I am helping out installing a new socket
The existing socket is a trip base dual domestic socket. Its part of a
ring main which has 2.5 twin core and earth.
I need to run a socket for to the middle of the room (i have done this
as a test - the breaker came on .. then about 5 minutes it tripped -
what could be the cause of this)
Firstly should i run 2.5 twin core and earth.. or can i get away with
I also saw on a website it would be all right just to run a single
cable instead of running a ring back... ?
Finally should i remove the trip socket to the end of this line .. and
just put a normal face plate / blanking plate across this unused
What advice can people provide on the above as I would like to get
OP: could you rephrase that please - I don't understand it either.
Yep - again, in clear English please. What did you do, step by step...
OP: Please read this. Anything that's unclear, feel free to come back any
query it here, but do read it first.
What's a "trip socket"? Do you mean "socket with inbuilt RCD"?
In principle you could join the cable there and put a blank on.
Your questions indicate that you are far from comfortable dealing with this.
I won't prejudge you, but I will ask: "do you feel that you are competent".
Do you appreciate things like grommets in metal back boxes, stripping cables
correctly, good workmanship, cable routing (is it OK to run one next to a
hot rad pipe - what about 15mm under the plaster?) etc. It isn;t exactly
rocket science to add a new socket but you do require *some* knowledge.
Anyway have a read and a think and come back.
Ok to clarify some points
I stated that there is an RCD Twin Socket and every seems to have
never seen one
This is where the current ring main is established.
I have worked as sparky apprentice but you rely sometimes on their
I work in computers and burglar alarm security I dont call everyone
and idiot because they cant do something. I understand we are talking
slightly different with mains but I came on here asking for advice. I
would say I have got a pretty good idea of what I am trying to
Normally we run an extension cable to get this extra point. I just
trying to erridicate this with adding the socket. Now I understand
that 2.5mm is the standard on a ring main but when you know there is
not a heavy load, you can use 1.5mm.
So the first part has been answered : yes you can use 1.5mm twin and
earth but use 2.5mm twin and earth
Again going to the trip socket :
I was wondering since I am spurring off this and not adding to the
ring that the socket was it compromise the rcd in the socket hence
I understand about grommets on back boxes, and running cables (the
cables are actually being run under a void and not near any radiator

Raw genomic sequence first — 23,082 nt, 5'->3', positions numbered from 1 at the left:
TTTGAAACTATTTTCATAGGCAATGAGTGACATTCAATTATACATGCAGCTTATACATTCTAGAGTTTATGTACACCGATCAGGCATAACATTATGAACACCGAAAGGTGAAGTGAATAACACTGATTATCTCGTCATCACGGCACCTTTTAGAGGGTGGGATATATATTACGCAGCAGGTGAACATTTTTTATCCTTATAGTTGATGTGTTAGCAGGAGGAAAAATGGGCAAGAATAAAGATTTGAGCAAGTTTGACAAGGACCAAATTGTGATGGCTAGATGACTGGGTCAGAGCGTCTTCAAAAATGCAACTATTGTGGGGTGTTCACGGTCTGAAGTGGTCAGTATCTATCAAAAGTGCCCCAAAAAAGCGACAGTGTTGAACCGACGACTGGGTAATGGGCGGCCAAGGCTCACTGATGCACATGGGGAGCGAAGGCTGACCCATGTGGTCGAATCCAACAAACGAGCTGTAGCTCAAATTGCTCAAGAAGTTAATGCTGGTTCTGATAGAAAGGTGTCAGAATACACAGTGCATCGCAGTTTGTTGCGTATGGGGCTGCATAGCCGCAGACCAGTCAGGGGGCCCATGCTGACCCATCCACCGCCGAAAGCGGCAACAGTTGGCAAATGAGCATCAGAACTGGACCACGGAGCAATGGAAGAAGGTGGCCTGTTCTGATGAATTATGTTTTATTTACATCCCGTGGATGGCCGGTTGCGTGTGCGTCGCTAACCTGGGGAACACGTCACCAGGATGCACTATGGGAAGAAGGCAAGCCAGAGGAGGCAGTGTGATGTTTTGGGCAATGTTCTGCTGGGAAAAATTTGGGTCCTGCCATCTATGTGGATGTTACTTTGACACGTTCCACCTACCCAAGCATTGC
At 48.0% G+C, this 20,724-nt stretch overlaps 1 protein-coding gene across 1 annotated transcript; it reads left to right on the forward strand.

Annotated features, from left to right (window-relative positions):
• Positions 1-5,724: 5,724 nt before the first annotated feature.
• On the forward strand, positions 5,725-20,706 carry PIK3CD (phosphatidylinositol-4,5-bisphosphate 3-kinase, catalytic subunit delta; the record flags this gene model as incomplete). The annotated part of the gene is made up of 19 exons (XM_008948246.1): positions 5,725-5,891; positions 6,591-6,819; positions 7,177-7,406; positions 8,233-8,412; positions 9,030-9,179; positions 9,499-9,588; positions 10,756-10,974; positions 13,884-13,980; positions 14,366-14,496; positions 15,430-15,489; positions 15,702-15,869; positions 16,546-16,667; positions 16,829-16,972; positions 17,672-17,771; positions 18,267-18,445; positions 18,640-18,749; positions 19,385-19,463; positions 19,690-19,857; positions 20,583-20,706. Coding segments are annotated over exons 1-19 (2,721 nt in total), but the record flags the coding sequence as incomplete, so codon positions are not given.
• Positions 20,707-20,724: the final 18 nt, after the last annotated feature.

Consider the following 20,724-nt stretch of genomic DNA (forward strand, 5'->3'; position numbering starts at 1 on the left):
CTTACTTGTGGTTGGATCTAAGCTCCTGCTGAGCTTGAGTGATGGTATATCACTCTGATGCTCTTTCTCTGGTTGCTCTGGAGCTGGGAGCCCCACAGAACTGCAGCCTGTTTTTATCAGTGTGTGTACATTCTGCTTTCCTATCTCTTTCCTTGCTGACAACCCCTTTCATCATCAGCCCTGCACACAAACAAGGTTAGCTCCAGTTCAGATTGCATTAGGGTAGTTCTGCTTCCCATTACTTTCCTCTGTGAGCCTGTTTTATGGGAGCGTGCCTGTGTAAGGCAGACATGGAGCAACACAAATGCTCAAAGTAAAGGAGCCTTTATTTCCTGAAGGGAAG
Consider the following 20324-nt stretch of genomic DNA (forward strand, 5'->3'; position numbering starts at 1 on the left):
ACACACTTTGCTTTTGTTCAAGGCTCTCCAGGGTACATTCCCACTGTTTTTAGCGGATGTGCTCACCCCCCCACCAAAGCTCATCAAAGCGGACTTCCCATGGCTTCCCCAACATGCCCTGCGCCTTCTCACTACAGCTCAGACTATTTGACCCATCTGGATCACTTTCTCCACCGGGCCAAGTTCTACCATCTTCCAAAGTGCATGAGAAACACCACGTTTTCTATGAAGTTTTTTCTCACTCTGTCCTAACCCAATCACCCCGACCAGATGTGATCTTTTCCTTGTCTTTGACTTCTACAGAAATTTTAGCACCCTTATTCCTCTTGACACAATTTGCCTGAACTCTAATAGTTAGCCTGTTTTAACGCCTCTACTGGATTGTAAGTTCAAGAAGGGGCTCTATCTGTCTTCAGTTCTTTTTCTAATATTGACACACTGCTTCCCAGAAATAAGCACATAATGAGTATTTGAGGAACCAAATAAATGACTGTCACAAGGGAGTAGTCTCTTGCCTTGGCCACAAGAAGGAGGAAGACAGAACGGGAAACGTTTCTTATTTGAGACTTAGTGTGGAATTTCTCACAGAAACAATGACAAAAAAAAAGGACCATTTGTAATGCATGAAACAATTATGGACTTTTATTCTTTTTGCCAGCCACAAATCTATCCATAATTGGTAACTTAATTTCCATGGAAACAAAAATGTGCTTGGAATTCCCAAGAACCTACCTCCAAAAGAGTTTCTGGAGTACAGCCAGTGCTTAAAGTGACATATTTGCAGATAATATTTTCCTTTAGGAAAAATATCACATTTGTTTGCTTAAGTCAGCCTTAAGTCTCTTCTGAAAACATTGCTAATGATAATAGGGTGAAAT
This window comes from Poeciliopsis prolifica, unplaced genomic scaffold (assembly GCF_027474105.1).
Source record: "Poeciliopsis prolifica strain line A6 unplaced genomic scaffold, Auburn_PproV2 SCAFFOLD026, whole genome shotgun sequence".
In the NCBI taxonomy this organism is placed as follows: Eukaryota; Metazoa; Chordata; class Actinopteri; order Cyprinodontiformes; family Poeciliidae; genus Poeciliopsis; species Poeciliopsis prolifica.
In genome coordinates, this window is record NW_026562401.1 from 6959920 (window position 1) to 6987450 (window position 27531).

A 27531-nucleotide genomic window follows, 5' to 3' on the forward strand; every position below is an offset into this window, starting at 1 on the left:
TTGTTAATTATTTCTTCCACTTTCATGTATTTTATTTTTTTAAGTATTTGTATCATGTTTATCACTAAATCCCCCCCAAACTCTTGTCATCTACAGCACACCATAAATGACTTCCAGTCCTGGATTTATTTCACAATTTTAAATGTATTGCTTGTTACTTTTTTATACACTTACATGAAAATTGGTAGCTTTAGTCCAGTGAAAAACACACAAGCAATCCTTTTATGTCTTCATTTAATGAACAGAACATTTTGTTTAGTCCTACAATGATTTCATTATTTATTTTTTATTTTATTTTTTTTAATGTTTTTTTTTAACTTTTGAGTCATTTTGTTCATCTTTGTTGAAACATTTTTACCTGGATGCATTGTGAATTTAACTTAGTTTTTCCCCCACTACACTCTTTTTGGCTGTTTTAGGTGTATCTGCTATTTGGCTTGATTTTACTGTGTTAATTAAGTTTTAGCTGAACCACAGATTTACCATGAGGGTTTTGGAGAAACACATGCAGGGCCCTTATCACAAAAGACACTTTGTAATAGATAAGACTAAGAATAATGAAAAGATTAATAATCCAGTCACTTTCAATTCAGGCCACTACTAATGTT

pipes and have been clipped down.
I have correct tools, including multi meter where i have checked the
new cable for any earth fault or leak between the existing connection.
If it was due to incompetency why does the ring not trip out the
master circuit breaker at the distribution board until about 5 mins on
resetting ? !!! rather than tripping on turning the breaker on.
I hope this has made it a bit clearer .
NO I am not a sparky, but I think I am capable of doing this job.
I understand there is constructive advice on here
The wiring for the spur would be connected to the back of the RCD socket
at the same terminals as the existing two ring main cables. Therefore, I
can't see how that would have any effect on the RCD as the RCD should only
be protecting the actual socket outlets on the RCD. Or are you connecting
the spur to one of the sockets on the RCD - i.e. plugging the spur into
front of the RCD?
If plugging into the front of the RCD then there would seem to be a fault
between the plug and the spur.
As regards cable sizes for spurs etc., I was always under the impression
that the same size cable should be used that was on the existing circuit
(e.g. 2.5mm for a ring circuit) because the cable would be the same rating
as fuse / mcb - the same principle as not using a 13A fuse in a plug that
has 3A wire leading to table light, for example. The reason being that,
although the equipment (in this example the light bulb of a few watts)
wasn't drawing much current, if there was a fault in the equipment, a much
greater current could be drawn than what the cable was rated for, but may
not be enough to blow the fuse or trip the mcb. This could create a fire
No - you said there was a "trip base dual domestic socket".
Except you didn't describe it at all well.
The spur is surely coming from the back of the socket? And therefore the
type of socket that you are spurring from has no bearing on the spur, and
vice versa? I'm not an expert, but I'm pretty sure that a plug-in RCD
adaptor would still be expected to work on a socket which is hosting a spur.
And your twin RCD socket is surely just like a normal twin outlet, with
built in RCDs?
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